I was never one to actually sit down and read a horoscope. Whenever I read through a newspaper, I go right to the sports section and then backtrack to the front to see which one of our politicians has said or done something stupid on that particular day. The horoscope section is almost always passed over, except for when I might laugh something off. I know there are many people who take these readings for the gospel, hanging on their every word of prediction, and that is their prerogative, but for me, it was nothing but nonsense, until, that is, I sat down and read through one of the many books I have in the Time Life best-selling series from the 1980′s and 90′s called Mysteries of the Unknown, the book in particular being “Cosmic Connections”. I have written about this set before, because they are so factual and enthralling, something very rarely accomplished today when dealing with the supernatural or unexplained. Authors seem to sacrifice fact for entertainment, or vice versa, but this series tends to have it all in each edition. Anyway, as I was flipping through the chapters on the different mysteries there are between people and becoming in tune with the universe, I came to a lavishly illustrated section on horoscopes, one for each sign. I went to the Cancer section, my sign, since I was born on July 2, and began reading. I thought to myself, if I was ever going to read something about this stuff, this would be it. Then, I read a few sentences that really caught my attention.
This is one of those rare occasions when history and the paranormal intertwine. Though it has nothing to do with ghosts, I would say that being able to predict the future constitutes something that is not normal, wouldn’t you say? Enjoy this creepy little tale.
Finding myself never enough time to just sit down and read novels or other large books, I constantly sift through yard sales looking for older history books and anthology sets so I can just pick one up one day and glance through it for a little while before moving on to something else. Naturally, if I see sets having to do with the supernatural, I gobble them up. Some of the older books I have purchased this way, some from the 70′s and 80′s, are clearly outdated but the information is still worthy of reading. That and the fact that these hardcover behemoths were crafted to stand the test of time, made during an era when people actually read books. I guess that is what this compulsion has been—preparing for a future where there will be no more books made of paper, just ones that can be downloaded on-screen.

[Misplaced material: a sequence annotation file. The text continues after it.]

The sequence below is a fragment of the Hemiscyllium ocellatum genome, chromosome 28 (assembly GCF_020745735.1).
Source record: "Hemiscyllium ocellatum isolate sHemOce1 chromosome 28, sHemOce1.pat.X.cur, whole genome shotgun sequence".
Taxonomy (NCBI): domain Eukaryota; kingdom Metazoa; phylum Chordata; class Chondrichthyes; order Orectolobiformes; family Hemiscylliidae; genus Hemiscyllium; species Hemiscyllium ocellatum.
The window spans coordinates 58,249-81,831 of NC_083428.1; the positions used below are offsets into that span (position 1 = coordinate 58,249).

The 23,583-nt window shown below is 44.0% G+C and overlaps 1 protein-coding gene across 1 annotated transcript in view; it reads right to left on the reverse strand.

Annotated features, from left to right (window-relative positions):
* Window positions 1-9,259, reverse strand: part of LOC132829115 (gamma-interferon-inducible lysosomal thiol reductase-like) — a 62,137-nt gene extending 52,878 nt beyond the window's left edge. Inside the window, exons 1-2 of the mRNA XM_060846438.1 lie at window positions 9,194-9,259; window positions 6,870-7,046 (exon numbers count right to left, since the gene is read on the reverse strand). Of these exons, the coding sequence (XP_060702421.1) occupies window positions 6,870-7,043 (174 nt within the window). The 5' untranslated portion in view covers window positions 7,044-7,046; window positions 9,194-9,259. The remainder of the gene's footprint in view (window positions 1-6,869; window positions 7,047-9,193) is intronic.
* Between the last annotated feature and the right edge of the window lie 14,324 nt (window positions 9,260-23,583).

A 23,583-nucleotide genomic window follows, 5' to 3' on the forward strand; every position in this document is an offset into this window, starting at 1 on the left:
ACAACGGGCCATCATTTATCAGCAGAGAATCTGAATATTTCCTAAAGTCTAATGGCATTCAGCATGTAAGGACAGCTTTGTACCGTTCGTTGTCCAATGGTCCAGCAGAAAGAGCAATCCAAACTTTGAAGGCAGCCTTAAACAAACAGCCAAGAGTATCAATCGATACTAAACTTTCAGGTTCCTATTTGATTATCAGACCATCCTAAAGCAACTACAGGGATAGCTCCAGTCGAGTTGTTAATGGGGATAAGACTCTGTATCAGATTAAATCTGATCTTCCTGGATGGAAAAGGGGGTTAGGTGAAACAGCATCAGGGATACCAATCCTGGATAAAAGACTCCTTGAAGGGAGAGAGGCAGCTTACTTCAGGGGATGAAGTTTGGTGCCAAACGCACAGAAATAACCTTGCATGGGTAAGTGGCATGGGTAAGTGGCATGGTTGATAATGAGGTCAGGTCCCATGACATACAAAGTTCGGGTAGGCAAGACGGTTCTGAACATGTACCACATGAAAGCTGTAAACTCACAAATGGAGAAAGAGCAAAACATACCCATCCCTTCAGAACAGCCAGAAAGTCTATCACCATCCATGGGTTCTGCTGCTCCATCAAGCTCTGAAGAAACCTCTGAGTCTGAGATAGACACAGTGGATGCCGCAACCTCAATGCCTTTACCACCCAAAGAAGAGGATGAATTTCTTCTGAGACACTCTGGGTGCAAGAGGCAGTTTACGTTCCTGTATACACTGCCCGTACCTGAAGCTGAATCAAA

It was last year when I discovered a Time Life series published between 1987 and 1991, that is called Mysteries of the Unknown. The ten parts I own are just a part of the 33 volume total collection, but they are so interesting that I may try to find the ones I am missing. After doing some research, I found that they are actually widely available, at least compared to some of the other Time Life sets out there. It is also important to note that this collection broke sales records for the company when it was released.
Yesterday, when I was reading the volume titled “Visions and Prophecies”, I came to the story of Jacques Cazotte, an author in the 18th century who penned the occult romance, Le Diable Amoureaux, or translated into English as The Devil in Love. On the onset of the French Revolution, Cazotte was invited to a lavish dinner party by a nobleman who wanted to dine with only the most intellectual acquaintances he had. Well-known writers, speakers, and members of high societies were invited for the evening where there was plenty of decadent food and wine. Being that everyone was so intelligent and wanting desperately for their opinions to be recognized more than the people sitting with them, the guests tried to out-talk each other all night long, tackling every subject they could, while distinguished ladies of title listened in. Among the topics, was of course, a revolution that seemed to be inevitable.
Finally, when Cazotte decided to speak, he silenced the room with these chilling words, which were recorded by fellow-guest Jean-Francois de la Harpe, “Ladies and gentlemen, be content. You will yet see, every one of you, that great revolution for which you are so eager. You know, I am something of a prophet, and I assure you, you shall see it.” As everyone quieted down, he then predicted the exact fates of the male dinner guests:
“You, Monsieur de Condorcet, you will die prone on the stone floor of a prison cell. You will perish of a poison you have taken to cheat the executioner. And you, Monsieur de Chamfort, will cut your veins twenty-two times with a razor, and still, you will not die—until some months later. As for you, Monsieur de Nicolai, you will die on the scaffold. And you, Monsieur Bailly, also on the scaffold.”
As those sitting around Cazotte grew afraid of what he was saying, the ladies asked if they too would suffer the same fate as their male companions. Cazotte then said, “Your sex, ladies, will offer you no protection in this bloodbath. You, Madame la Duchesse, and many others will be taken to the scaffold in the executioner’s cart, with your hands tied behind your backs like common criminals.” Finally, he added, “No one will be spared. Not even the king and queen of France!”
For one to predict revolution in France would not have been an incredible feat, because the world knew it was coming, but sure enough, within five years, all the predictions he made at the party had come true, including that of the king and queen thanks to a new innovation known as the guillotine. Unfortunately, though, Cazotte did not see his own demise in the future, as in 1792 he too was beheaded for not going along with the revolution.